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GIZZARD STONE—9:30 p.m. FREE. Grainey’s
THURSDAY THUNDER: YO MAMA’S BIG FAT BOOTY BAND—6 p.m. FREE. Edwards Stadium 22 Plaza
RYAN WISSINGER—5:45 p.m. FREE. Solid
FRIDAY JULY 8
BILL COFFEY AND BERNIE REILLY—7 p.m. FREE. The Modern
BLACK TOOTH GRIN—With Elite, Workin’ on Fire and Xex. See Listen Here, this page. 8 p.m. $6. Knitting Factory
DOWNTOWN NAMPA NIGHTS: THE CHANCELLORS—5:30 p.m. FREE. Lloyd Square
JESSICA FULGHUM—6 p.m. FREE. Flatbread-Bown
FRIM FRAM FOUR—8:45 p.m. FREE. Pengilly’s
JIMMY BIVENS—7 p.m. FREE. Owyhee Plaza
GREAT GARDEN ESCAPE: BIG WOW—6:30 p.m. $7 members, $10 general. IBG
JONATHAN WARREN AND THE BILLY GOATS—8:45 p.m. FREE. Pengilly’s
HENRY TURNER JR.—9 p.m. FREE. Reef
KARMEN WOLFE ENSEMBLE—6:30 p.m. FREE. Blue Door
KEN HARRIS—6 p.m. FREE. Berryhill
KEVIN KIRK—With Jon Hyneman and Phil Garonzik. 7 p.m. FREE. Chandlers
KEVIN KIRK—With Steve Eaton and Phil Garonzik. 7 p.m. FREE. Chandlers
NEKO CASE—8 p.m. $25-$55. Knitting Factory
KISSING PARTY—With Atomic Mama and Talk Math to Me. 8 p.m. $5. VAC
TERRY JONES—6 p.m. FREE. Berryhill
THE RIZING TIDE—9 p.m. FREE. Liquid
THURSDAY JULY 7
JAM NIGHT—8 p.m. FREE. Quarter Barrel
RIZING TIDE—7:30 p.m. FREE. Piper Pub
THE SCOTT PEMBERTON TRIO—9:45 p.m. FREE. Liquid
LAST BAND STANDING—9 p.m. $3. Grainey’s REBECCA SCOTT—7 p.m. FREE. Sapphire
BLAZE AND KELLY—8:30 p.m. FREE. Piper Pub JOHN JONES, MIKE SEIFRIT AND JON HYNEMAN—With Kevin Kirk and Sally Tibbs. 6:30 p.m. FREE. Chandlers
A TASTY JAMM—9 p.m. FREE. Sapphire TRUNK UP BENEFIT CONCERT—Featuring Owlright, Talk Math to Me, Junior Rocket Scientist, Atomic Mama, Sleepy Seeds, Field Guide, Dark Swallows, Finn Riggins and more. See Picks, Page 16. 4 p.m. $5. VAC
SATURDAY JULY 9 AN EVENING WITH STEVE EATON—5-9 p.m. $15, $10 with canned food donation. IBG
KAYLEIGH JACK—8 p.m. FREE. Sockeye
BLUE DOOR FOUR—7:30 p.m. FREE. Blue Door
KEN HARRIS—6 p.m. FREE. Berryhill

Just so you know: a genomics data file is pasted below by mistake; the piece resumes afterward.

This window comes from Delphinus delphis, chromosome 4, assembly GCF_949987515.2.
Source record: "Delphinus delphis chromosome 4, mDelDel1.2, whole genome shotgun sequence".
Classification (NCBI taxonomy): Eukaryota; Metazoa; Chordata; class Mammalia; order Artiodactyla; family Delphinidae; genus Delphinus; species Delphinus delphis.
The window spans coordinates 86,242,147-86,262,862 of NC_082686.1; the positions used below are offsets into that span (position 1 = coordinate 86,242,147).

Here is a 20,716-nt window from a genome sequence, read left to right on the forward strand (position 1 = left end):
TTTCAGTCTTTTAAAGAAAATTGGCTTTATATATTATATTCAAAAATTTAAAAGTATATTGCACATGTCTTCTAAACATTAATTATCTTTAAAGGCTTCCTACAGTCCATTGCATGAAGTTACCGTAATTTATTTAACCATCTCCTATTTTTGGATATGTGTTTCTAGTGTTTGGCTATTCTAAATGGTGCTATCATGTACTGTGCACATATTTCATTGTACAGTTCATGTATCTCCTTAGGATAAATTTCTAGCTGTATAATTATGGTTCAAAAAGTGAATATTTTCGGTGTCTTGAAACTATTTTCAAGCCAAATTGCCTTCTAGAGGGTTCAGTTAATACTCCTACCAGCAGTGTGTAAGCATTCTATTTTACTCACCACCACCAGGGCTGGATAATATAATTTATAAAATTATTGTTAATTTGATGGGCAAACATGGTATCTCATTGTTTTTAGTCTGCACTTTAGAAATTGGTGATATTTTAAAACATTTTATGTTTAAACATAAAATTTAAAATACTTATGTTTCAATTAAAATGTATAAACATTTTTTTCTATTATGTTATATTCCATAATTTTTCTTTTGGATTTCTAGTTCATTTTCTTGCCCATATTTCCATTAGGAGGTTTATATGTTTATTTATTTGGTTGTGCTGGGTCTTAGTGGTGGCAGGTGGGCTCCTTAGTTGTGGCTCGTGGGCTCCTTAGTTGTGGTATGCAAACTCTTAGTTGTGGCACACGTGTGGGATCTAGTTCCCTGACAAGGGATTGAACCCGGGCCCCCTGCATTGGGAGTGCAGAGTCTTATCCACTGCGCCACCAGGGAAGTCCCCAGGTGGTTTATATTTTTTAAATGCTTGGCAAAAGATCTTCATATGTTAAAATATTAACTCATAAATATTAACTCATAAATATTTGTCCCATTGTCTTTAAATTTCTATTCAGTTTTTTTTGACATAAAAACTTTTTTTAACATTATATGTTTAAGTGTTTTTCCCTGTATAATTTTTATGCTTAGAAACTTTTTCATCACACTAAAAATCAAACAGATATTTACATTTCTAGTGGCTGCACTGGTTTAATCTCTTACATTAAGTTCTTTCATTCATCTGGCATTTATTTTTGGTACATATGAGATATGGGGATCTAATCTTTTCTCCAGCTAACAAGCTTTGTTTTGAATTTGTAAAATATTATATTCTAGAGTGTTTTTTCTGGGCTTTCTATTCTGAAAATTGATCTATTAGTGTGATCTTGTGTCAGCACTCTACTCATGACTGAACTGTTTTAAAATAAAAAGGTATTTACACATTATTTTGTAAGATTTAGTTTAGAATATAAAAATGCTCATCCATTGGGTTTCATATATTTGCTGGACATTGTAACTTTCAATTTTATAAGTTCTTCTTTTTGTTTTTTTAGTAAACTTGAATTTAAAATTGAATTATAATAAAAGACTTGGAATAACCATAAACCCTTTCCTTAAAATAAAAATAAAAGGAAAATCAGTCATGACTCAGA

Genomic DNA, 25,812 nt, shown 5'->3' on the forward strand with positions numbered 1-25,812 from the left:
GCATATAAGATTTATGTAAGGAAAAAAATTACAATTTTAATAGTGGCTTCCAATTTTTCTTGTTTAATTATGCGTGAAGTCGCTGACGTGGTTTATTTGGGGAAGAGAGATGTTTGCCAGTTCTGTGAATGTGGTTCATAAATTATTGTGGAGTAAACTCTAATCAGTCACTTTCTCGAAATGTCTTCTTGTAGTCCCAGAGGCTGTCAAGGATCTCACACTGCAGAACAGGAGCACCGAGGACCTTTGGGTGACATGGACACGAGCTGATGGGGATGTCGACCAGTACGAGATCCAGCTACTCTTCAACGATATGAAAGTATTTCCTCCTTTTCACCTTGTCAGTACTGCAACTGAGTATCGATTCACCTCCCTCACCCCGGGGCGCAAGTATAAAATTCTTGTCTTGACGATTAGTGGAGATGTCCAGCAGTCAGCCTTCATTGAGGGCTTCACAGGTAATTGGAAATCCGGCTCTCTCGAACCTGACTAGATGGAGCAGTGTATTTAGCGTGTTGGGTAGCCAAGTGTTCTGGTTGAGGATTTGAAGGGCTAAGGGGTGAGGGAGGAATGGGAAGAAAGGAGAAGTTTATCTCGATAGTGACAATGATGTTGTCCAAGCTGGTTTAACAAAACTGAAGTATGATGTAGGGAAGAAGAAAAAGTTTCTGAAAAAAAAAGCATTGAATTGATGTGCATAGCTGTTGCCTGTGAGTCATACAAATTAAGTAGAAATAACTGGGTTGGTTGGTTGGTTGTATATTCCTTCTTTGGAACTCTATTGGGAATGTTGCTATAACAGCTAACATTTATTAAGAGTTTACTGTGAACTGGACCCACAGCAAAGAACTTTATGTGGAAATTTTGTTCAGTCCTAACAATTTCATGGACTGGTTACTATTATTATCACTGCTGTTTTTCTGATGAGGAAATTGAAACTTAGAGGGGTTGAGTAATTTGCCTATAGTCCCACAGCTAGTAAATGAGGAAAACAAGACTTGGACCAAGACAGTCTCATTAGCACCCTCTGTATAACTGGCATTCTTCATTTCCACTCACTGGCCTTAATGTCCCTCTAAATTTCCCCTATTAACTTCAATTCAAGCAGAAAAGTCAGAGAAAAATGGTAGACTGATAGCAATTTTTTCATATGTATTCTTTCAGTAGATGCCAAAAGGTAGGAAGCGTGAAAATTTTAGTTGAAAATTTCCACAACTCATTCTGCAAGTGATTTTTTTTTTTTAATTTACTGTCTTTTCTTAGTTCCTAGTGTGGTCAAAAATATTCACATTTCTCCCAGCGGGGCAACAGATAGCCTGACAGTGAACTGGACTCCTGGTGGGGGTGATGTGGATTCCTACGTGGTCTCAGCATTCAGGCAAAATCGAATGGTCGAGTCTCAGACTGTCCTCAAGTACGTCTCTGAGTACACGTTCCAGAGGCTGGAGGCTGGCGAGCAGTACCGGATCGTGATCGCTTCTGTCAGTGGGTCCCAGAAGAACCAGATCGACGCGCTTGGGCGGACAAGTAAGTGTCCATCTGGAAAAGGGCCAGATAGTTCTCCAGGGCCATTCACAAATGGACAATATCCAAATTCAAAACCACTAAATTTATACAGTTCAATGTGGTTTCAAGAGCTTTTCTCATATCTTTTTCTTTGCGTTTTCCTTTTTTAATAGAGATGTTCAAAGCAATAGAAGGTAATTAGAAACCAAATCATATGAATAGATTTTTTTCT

CAMDEN HUGHES—With the Cheryl Morrell Trio. 7 p.m. FREE. Chandlers
PHILLY’S PHUNKESTRA—10 p.m. $5. Reef PINTO BENNETT AND THE FAMOUS MOTEL COWBOYS REUNION— Featuring the Lemmon Family, Kole Moulton and Lonely Road, Kip Attaway Band, Blind Driver, Pinto Bennett and Famous Motel Cowboys and Rocci Johnson and Pinto Bennet. See Picks, Page 16. 6 p.m. $10. Hannah’s
CRAVING DAWN—8 p.m. FREE. Jo’s ERIC GRAE—6 p.m. FREE. Berryhill FLEET STREET KLEZMER—9 p.m. FREE. Liquid HINDERSHOT—With The Well Suited and Shipshape. 8 p.m. $5. VAC
WWW. B O I S E WE E KLY. C O M
GUIDE/LISTEN HERE GUIDE JIMMY BIVENS—6:30 p.m. FREE. Pengilly’s JONATHAN WARREN AND THE BILLY GOATS—10 p.m. $3. Grainey’s MIKE PINTO—With Echo Movement. 10 p.m. $5. Reef
NIT GRIT—10 p.m. $7. Reef THE VAN PAEPEGHEM TRIO—5 p.m. FREE. Blue Door
CAMDEN HUGHES—With Cheryl Morrell and Clark Sommers. 7 p.m. FREE. Chandlers
CAMDEN HUGHES—With Jon Hyneman and Phil Garonzik. 7 p.m. FREE. Chandlers
JEFF MOLL AND GUESTS—8:30 p.m. FREE. Ha’ Penny
DAN COSTELLO—5:45 p.m. FREE. Solid
RUSS PFEIFER—5:45 p.m. FREE. Solid
GIZZARD STONE—9:30 p.m. FREE. Grainey’s
THE NEW TRIO—8 p.m. FREE. Gamekeeper
SONS OF THUNDER MOUNTAIN—7 p.m. FREE. Blue Door
JESSICA FULGHUM—6 p.m. FREE. Flatbread-Downtown
PINTO BENNETT AND THE FAMOUS MOTEL COWBOYS REUNION— Featuring Reilly Coyote, Joshua Tree, Claudia Williams, John Hansen and Pinto Bennett and Famous Motel Cowboys. See Picks, Page 16. 6 p.m. $10. Hannah’s
BROCK BARTEL—5:45 p.m. FREE. Solid
TERRI EBERLEIN—6 p.m. FREE. Berryhill